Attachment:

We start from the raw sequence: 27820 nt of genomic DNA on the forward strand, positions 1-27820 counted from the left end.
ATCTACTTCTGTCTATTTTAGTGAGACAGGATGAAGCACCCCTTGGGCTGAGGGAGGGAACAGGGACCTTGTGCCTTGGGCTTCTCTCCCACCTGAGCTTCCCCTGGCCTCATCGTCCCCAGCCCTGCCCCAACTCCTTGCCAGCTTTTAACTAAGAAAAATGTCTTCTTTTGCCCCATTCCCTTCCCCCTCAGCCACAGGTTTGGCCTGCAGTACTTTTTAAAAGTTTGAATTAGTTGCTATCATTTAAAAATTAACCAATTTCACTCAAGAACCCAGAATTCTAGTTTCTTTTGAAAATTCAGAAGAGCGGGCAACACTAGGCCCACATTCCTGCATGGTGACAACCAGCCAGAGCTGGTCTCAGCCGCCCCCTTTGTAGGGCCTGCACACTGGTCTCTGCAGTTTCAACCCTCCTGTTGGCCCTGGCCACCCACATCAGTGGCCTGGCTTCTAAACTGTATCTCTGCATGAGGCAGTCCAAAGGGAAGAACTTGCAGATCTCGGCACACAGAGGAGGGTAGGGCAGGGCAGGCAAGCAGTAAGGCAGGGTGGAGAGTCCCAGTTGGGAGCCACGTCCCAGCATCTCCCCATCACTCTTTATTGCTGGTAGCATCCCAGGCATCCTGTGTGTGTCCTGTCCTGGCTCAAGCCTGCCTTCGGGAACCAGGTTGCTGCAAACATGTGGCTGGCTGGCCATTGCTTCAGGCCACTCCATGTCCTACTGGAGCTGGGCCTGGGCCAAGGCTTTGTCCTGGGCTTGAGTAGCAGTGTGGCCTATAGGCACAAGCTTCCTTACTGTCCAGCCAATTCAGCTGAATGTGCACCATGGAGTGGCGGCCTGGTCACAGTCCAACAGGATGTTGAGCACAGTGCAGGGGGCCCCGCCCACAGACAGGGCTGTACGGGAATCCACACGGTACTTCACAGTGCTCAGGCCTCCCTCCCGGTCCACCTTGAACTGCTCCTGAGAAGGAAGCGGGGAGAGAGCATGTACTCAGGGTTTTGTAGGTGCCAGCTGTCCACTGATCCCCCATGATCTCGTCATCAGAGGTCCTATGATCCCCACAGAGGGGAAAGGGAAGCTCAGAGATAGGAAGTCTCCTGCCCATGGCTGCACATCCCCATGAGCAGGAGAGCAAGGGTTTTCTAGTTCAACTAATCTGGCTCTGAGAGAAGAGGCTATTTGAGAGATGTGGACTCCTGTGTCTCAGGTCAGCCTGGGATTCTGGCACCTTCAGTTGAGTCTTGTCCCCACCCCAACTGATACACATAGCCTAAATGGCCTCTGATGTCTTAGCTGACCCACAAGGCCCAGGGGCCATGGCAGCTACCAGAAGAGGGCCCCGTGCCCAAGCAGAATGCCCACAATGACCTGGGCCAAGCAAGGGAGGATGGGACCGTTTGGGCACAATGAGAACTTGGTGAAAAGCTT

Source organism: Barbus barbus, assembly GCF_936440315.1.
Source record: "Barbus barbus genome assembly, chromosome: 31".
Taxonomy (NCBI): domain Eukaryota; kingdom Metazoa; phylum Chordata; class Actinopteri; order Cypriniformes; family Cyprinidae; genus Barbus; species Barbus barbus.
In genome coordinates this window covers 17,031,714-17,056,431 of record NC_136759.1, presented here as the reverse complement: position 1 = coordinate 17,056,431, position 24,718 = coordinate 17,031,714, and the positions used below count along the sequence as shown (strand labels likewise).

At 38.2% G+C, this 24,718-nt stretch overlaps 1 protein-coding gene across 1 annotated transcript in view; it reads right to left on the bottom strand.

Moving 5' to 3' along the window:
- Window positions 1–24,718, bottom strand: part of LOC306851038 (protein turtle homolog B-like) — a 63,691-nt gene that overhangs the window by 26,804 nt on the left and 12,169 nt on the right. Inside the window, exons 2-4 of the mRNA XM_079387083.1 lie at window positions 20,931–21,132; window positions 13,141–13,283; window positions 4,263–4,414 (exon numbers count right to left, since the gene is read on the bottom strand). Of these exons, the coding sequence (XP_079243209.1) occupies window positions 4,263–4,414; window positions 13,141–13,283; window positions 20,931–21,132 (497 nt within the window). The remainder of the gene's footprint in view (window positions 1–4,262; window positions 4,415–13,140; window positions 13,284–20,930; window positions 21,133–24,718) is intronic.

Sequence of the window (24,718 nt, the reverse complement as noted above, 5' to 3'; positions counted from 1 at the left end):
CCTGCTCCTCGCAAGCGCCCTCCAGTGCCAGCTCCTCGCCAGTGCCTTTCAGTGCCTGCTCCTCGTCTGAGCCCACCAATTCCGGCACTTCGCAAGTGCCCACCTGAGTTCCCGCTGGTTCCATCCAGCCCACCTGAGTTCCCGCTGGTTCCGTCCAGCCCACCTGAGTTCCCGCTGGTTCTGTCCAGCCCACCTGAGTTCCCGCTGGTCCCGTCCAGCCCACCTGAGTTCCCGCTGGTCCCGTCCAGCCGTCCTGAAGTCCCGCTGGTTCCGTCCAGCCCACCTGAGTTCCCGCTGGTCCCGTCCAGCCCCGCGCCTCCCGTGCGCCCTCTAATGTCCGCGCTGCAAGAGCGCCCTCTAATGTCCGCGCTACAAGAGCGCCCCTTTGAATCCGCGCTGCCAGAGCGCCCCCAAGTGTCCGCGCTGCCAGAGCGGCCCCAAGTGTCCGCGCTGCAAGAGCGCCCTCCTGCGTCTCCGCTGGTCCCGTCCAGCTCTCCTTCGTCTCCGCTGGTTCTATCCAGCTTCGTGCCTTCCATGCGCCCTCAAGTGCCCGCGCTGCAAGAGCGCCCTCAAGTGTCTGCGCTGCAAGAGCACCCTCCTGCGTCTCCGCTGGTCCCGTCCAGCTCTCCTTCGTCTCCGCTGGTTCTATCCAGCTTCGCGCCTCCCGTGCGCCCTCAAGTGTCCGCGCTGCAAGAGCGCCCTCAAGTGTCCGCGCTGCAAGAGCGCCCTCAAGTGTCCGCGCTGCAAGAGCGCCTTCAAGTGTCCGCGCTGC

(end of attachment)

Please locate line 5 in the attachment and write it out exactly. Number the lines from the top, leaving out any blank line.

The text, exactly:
Taxonomy (NCBI): domain Eukaryota; kingdom Metazoa; phylum Chordata; class Actinopteri; order Cypriniformes; family Cyprinidae; genus Barbus; species Barbus barbus.